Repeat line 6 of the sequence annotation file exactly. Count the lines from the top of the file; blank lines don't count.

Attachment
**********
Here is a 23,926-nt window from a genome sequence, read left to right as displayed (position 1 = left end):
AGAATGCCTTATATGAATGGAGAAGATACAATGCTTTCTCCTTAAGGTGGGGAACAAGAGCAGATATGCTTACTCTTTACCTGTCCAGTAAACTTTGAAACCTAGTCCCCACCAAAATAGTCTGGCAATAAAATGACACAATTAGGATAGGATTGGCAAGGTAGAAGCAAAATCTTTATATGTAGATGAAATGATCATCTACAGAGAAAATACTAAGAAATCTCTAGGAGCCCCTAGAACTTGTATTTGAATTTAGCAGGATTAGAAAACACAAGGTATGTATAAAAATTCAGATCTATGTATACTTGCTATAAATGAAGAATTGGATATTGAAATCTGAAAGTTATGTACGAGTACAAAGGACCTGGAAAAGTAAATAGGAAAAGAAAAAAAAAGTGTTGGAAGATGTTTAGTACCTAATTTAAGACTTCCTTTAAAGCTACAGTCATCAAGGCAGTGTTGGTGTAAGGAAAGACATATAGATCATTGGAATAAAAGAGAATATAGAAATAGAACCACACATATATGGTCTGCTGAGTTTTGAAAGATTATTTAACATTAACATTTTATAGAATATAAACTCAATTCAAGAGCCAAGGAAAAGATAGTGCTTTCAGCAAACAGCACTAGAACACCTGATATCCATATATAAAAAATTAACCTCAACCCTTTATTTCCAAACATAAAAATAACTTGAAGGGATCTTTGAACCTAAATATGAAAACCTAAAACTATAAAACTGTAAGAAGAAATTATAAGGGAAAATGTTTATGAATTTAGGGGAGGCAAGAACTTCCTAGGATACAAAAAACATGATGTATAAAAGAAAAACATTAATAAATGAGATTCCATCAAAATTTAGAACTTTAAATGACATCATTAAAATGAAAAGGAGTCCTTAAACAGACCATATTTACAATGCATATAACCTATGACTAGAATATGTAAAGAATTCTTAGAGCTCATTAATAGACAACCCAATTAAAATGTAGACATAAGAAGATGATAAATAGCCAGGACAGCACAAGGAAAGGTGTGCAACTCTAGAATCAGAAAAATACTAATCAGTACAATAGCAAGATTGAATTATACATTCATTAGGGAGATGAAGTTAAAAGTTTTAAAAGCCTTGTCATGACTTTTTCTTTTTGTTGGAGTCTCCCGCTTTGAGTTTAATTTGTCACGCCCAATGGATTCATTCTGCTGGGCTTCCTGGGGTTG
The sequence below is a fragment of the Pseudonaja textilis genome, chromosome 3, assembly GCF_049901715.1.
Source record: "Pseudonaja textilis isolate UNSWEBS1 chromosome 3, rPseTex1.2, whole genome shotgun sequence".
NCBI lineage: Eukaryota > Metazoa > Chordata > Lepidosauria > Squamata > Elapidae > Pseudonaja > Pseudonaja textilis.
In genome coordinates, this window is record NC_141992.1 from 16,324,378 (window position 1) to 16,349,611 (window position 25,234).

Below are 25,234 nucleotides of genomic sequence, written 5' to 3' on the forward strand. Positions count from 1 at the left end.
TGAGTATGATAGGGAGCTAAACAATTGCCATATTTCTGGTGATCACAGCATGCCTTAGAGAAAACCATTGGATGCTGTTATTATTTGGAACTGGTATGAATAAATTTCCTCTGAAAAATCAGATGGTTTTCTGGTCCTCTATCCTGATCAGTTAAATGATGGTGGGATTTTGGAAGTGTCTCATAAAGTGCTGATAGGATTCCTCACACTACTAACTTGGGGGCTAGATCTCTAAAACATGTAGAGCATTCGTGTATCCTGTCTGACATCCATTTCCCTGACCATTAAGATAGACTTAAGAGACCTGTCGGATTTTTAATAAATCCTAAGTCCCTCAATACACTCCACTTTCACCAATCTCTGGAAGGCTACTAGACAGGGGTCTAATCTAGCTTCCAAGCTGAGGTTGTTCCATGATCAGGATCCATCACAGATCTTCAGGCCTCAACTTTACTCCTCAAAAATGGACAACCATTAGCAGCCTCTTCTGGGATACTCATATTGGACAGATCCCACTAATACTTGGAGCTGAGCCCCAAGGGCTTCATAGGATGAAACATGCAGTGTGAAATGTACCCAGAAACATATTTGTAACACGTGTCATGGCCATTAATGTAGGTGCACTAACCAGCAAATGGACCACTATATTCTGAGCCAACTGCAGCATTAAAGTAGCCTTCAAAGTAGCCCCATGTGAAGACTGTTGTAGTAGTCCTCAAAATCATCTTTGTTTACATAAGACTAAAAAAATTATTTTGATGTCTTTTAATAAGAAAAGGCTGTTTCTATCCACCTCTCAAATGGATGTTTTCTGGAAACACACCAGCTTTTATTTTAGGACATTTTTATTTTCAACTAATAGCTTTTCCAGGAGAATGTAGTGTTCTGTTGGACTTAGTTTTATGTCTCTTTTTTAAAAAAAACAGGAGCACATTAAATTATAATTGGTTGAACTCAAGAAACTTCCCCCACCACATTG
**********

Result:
In genome coordinates, this window is record NC_141992.1 from 16,324,378 (window position 1) to 16,349,611 (window position 25,234).